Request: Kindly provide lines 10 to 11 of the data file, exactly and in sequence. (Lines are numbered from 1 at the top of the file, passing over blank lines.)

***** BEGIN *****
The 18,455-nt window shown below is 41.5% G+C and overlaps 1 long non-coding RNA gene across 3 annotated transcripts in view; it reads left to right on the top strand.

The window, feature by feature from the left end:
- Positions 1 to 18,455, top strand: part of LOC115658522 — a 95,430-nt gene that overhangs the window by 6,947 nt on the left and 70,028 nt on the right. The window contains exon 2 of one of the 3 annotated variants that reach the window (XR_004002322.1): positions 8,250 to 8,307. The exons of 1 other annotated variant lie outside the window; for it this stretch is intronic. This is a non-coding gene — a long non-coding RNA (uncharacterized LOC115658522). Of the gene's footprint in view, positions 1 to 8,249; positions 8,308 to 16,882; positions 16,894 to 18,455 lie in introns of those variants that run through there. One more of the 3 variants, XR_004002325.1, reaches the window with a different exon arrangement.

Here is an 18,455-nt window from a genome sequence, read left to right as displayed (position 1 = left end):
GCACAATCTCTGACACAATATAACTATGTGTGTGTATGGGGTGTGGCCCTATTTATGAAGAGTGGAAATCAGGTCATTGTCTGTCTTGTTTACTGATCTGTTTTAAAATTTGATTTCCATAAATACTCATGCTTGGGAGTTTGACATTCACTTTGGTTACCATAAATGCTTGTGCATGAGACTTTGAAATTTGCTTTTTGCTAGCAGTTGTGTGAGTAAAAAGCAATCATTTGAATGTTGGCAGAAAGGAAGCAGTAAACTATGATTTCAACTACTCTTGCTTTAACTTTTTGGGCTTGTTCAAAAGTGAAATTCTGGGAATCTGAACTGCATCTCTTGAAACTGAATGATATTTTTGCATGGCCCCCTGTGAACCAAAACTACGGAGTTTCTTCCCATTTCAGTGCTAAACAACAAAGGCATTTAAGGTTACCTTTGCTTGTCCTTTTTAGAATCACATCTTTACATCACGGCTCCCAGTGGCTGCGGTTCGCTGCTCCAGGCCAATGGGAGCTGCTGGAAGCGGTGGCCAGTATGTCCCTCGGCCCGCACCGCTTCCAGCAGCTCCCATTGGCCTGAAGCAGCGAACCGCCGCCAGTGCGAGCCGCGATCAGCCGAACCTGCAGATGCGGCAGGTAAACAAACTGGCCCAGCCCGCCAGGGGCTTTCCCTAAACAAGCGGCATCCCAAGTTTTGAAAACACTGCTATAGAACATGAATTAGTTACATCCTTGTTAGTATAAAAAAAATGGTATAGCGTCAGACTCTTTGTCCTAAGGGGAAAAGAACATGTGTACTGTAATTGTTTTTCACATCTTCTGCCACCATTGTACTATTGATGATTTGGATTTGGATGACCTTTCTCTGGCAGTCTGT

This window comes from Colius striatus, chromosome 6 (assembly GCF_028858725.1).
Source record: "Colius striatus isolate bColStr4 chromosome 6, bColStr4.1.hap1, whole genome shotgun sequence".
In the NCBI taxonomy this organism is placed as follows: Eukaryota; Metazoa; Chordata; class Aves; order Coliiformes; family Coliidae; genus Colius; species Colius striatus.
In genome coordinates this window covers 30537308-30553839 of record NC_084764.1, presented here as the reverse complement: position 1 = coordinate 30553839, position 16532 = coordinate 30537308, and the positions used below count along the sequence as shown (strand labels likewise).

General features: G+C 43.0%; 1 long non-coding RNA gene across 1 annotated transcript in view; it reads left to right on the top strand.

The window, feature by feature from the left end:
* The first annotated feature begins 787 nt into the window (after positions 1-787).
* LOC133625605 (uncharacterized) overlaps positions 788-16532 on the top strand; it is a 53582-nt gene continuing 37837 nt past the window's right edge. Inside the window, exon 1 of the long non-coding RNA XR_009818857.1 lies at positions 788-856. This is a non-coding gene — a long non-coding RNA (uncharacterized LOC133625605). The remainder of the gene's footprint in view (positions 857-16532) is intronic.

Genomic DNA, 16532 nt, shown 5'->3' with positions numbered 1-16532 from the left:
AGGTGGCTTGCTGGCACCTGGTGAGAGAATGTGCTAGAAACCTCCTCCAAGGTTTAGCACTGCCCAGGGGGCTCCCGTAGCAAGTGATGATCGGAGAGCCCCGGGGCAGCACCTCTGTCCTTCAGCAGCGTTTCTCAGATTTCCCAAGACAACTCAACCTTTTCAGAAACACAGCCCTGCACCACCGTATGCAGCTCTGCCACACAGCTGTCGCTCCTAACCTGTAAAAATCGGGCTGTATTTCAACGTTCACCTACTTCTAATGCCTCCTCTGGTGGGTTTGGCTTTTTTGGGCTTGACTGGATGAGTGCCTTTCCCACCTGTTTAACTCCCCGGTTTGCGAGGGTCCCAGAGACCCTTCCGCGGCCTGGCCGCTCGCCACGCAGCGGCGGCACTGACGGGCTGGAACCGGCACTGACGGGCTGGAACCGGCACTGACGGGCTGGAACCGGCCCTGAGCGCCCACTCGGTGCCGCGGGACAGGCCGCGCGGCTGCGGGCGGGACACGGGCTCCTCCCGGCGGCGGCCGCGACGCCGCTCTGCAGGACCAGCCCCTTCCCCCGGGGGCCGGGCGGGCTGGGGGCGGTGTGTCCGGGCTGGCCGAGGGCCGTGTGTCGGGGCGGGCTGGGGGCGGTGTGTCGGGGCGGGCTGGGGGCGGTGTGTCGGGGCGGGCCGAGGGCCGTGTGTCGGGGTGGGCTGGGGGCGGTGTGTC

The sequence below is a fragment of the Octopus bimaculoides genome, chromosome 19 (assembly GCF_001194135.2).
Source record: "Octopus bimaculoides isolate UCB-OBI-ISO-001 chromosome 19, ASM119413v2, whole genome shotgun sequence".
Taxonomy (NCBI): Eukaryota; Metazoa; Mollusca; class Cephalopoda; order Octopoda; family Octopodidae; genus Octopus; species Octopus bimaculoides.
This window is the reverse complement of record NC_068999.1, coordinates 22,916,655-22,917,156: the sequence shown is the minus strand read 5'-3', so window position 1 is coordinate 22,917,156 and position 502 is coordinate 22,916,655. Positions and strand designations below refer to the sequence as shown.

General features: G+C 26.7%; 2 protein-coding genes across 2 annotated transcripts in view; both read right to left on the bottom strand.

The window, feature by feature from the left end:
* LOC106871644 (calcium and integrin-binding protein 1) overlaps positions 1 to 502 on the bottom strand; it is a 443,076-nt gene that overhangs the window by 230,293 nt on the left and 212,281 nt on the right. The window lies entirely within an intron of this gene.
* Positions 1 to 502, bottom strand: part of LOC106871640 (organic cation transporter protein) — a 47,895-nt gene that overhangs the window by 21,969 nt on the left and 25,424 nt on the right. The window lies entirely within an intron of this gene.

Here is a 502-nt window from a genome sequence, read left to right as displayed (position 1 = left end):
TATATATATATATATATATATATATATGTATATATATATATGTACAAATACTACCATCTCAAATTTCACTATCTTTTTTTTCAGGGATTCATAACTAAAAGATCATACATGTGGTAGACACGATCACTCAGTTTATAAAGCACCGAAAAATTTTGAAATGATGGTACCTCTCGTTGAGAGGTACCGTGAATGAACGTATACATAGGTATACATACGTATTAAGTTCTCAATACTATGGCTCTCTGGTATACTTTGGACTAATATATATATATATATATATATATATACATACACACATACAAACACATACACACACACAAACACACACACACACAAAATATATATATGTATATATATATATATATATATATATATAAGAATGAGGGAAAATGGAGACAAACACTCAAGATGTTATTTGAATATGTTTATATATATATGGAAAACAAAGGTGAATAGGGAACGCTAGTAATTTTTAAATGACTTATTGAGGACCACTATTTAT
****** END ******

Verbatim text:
General features: G+C 43.0%; 1 long non-coding RNA gene across 1 annotated transcript in view; it reads left to right on the top strand.

The window, feature by feature from the left end: